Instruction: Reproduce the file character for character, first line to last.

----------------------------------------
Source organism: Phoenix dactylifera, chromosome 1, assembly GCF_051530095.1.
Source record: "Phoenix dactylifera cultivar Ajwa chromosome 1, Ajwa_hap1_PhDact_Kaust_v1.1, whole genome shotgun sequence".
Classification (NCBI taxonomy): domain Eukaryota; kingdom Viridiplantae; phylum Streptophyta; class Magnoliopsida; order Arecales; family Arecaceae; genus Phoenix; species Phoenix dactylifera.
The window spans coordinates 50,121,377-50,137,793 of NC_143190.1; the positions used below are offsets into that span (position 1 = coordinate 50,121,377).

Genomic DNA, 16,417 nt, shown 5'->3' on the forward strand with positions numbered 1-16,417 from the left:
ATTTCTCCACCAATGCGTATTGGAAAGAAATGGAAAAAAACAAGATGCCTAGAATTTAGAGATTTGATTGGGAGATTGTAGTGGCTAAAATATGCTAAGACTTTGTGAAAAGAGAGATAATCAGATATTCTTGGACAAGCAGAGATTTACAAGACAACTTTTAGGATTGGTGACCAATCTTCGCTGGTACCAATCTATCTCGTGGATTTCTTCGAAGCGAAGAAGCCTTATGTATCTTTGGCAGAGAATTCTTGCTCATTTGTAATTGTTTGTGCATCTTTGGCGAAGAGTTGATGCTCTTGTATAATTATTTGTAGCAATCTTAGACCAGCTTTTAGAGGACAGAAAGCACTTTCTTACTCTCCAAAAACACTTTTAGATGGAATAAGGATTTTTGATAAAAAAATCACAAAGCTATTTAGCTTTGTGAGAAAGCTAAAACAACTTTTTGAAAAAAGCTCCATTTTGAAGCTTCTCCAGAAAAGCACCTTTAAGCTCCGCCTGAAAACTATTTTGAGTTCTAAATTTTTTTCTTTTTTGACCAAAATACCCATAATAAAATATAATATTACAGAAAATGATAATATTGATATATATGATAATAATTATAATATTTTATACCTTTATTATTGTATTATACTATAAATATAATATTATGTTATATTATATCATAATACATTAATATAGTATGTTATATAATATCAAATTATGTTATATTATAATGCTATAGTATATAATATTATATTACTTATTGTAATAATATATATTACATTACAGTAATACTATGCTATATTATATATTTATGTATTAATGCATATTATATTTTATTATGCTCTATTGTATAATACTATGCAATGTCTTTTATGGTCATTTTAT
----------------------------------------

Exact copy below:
Source organism: Phoenix dactylifera, chromosome 1, assembly GCF_051530095.1.
Source record: "Phoenix dactylifera cultivar Ajwa chromosome 1, Ajwa_hap1_PhDact_Kaust_v1.1, whole genome shotgun sequence".
Classification (NCBI taxonomy): domain Eukaryota; kingdom Viridiplantae; phylum Streptophyta; class Magnoliopsida; order Arecales; family Arecaceae; genus Phoenix; species Phoenix dactylifera.
The window spans coordinates 50,121,377-50,137,793 of NC_143190.1; the positions used below are offsets into that span (position 1 = coordinate 50,121,377).

Genomic DNA, 16,417 nt, shown 5'->3' on the forward strand with positions numbered 1-16,417 from the left:
ATTTCTCCACCAATGCGTATTGGAAAGAAATGGAAAAAAACAAGATGCCTAGAATTTAGAGATTTGATTGGGAGATTGTAGTGGCTAAAATATGCTAAGACTTTGTGAAAAGAGAGATAATCAGATATTCTTGGACAAGCAGAGATTTACAAGACAACTTTTAGGATTGGTGACCAATCTTCGCTGGTACCAATCTATCTCGTGGATTTCTTCGAAGCGAAGAAGCCTTATGTATCTTTGGCAGAGAATTCTTGCTCATTTGTAATTGTTTGTGCATCTTTGGCGAAGAGTTGATGCTCTTGTATAATTATTTGTAGCAATCTTAGACCAGCTTTTAGAGGACAGAAAGCACTTTCTTACTCTCCAAAAACACTTTTAGATGGAATAAGGATTTTTGATAAAAAAATCACAAAGCTATTTAGCTTTGTGAGAAAGCTAAAACAACTTTTTGAAAAAAGCTCCATTTTGAAGCTTCTCCAGAAAAGCACCTTTAAGCTCCGCCTGAAAACTATTTTGAGTTCTAAATTTTTTTCTTTTTTGACCAAAATACCCATAATAAAATATAATATTACAGAAAATGATAATATTGATATATATGATAATAATTATAATATTTTATACCTTTATTATTGTATTATACTATAAATATAATATTATGTTATATTATATCATAATACATTAATATAGTATGTTATATAATATCAAATTATGTTATATTATAATGCTATAGTATATAATATTATATTACTTATTGTAATAATATATATTACATTACAGTAATACTATGCTATATTATATATTTATGTATTAATGCATATTATATTTTATTATGCTCTATTGTATAATACTATGCAATGTCTTTTATGGTCATTTTAT